Richard also much in the community, being a founder member of the Institute of Mechanical Engineers and building Brookfield Unitarian Church at his own cost, investing £12,000 (£1.5m in 2020) of his own money in the project in 1870, as well as layting the foundation stone at Denton Unitarian church. He was a keen collector of art, and advocated a coming together of Art and Commerce. He also was a keen supporter of the Ship Canal, becoming Vice Chairman of the company.
Politically he was a liberal, attending meetings given by Cobden as a young man, and in 1885 he was successfully elected as MP for Gorton, and reelected the following year. He hosted Emily Faithfull Guest at Gorton Hall in 1884, Emily was a prominent early women’s rights activist, and also Queen Victoria’s official publisher.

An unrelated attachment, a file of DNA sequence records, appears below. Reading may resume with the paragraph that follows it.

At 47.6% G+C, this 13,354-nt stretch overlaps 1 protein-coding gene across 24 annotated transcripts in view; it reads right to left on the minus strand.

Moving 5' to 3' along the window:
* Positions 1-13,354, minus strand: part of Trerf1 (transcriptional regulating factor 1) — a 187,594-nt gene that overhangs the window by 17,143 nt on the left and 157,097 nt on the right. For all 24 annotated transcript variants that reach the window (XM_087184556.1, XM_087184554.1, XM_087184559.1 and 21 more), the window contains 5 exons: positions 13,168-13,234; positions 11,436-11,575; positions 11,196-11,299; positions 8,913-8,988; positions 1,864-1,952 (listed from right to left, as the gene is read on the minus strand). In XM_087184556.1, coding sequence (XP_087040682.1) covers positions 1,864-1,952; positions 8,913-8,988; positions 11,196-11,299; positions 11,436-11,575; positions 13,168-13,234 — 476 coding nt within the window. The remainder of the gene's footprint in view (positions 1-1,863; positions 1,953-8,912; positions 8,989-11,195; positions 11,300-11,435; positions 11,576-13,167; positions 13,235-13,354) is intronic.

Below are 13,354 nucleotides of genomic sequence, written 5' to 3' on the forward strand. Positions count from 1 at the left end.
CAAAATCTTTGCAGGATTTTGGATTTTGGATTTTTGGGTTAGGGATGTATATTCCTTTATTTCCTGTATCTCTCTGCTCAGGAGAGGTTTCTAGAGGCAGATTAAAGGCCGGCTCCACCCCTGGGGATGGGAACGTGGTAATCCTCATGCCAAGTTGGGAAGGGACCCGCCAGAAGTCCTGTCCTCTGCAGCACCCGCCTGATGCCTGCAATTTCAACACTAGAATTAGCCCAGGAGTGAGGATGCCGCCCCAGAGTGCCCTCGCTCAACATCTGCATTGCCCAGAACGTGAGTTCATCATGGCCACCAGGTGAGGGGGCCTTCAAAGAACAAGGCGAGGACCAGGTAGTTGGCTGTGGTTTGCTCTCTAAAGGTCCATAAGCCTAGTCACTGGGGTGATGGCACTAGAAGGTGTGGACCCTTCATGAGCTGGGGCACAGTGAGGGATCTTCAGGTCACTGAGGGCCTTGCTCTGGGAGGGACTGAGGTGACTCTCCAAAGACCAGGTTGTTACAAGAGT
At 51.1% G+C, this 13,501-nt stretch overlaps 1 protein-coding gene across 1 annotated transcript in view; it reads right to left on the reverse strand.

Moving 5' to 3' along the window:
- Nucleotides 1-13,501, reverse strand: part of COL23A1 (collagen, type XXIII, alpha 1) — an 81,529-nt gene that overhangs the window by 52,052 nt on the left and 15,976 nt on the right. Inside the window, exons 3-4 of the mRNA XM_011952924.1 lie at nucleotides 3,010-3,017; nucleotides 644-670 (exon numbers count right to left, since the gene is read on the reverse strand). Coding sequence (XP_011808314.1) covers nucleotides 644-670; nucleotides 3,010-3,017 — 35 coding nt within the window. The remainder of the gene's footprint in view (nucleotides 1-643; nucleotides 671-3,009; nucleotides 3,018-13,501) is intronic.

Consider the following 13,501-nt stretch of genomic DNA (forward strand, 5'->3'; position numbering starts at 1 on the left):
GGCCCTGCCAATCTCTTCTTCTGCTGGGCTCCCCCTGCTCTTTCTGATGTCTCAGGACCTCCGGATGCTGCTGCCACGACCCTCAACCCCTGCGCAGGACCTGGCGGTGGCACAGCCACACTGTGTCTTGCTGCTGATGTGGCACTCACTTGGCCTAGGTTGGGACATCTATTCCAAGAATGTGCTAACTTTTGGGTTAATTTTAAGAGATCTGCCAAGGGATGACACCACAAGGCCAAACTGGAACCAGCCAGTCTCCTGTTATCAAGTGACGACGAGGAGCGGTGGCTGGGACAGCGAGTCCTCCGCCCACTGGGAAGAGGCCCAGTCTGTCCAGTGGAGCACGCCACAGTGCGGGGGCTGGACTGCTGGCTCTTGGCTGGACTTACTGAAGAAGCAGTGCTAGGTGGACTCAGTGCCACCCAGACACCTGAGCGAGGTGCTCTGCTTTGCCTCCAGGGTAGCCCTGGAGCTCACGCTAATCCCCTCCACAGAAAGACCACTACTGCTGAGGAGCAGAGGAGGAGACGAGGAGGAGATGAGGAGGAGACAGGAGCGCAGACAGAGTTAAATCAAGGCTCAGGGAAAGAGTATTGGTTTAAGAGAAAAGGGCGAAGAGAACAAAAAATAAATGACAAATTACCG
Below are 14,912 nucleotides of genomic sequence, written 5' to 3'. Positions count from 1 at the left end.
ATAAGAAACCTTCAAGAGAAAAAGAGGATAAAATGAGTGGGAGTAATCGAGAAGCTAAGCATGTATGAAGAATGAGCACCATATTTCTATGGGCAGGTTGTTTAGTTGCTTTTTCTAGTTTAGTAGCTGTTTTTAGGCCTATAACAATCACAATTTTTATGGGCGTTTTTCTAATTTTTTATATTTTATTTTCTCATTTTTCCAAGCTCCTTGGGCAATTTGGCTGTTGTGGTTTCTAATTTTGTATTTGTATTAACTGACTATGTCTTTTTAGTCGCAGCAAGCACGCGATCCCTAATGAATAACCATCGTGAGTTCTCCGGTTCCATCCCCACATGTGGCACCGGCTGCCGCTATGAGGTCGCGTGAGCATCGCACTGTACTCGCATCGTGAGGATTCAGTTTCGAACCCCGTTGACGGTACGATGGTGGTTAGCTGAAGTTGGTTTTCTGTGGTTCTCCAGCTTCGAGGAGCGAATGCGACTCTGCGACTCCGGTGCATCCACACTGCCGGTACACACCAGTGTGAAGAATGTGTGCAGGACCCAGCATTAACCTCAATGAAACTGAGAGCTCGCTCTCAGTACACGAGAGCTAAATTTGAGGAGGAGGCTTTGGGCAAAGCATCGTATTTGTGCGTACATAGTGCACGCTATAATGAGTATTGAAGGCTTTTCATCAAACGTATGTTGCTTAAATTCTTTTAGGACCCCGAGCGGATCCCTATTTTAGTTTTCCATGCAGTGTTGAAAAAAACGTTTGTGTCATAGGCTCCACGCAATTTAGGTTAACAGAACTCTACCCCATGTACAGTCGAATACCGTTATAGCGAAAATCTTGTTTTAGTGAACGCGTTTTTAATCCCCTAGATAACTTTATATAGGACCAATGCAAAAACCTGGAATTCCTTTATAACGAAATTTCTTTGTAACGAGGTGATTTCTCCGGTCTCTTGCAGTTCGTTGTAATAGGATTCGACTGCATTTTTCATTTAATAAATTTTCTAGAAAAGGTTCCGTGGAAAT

He married Hannah Crowther (1821-1854) in 1838 and the couple lived at Openshaw Villa, where Hannah died. He had two children with Hannah, Colonel Ralph Peacock, and Joseph. Ralph succeeded him as chairman of Beyer Peacock.
The following year he married a Welsh girl, Frances Theresa Littlewood (1824-1870) and had a son and two daughters with her and moved to Gorton Hall with her. He had the Hall rebuilt by Thomas Worthington and named it Peacock Hall. He lived there for the rest of his life.
Whilst he did live in the Hall for the rest of his life, he did sell some parts of the estate off for building in 1871 after Frances’ death. He remained a generous man, instituting a tradition where he personally gave one penny to any child who presented at the gates of Gorton Hall on New Year’s morning. In 1887 1,900 local children waited in freezing temperatures for the gates to open at 10:30.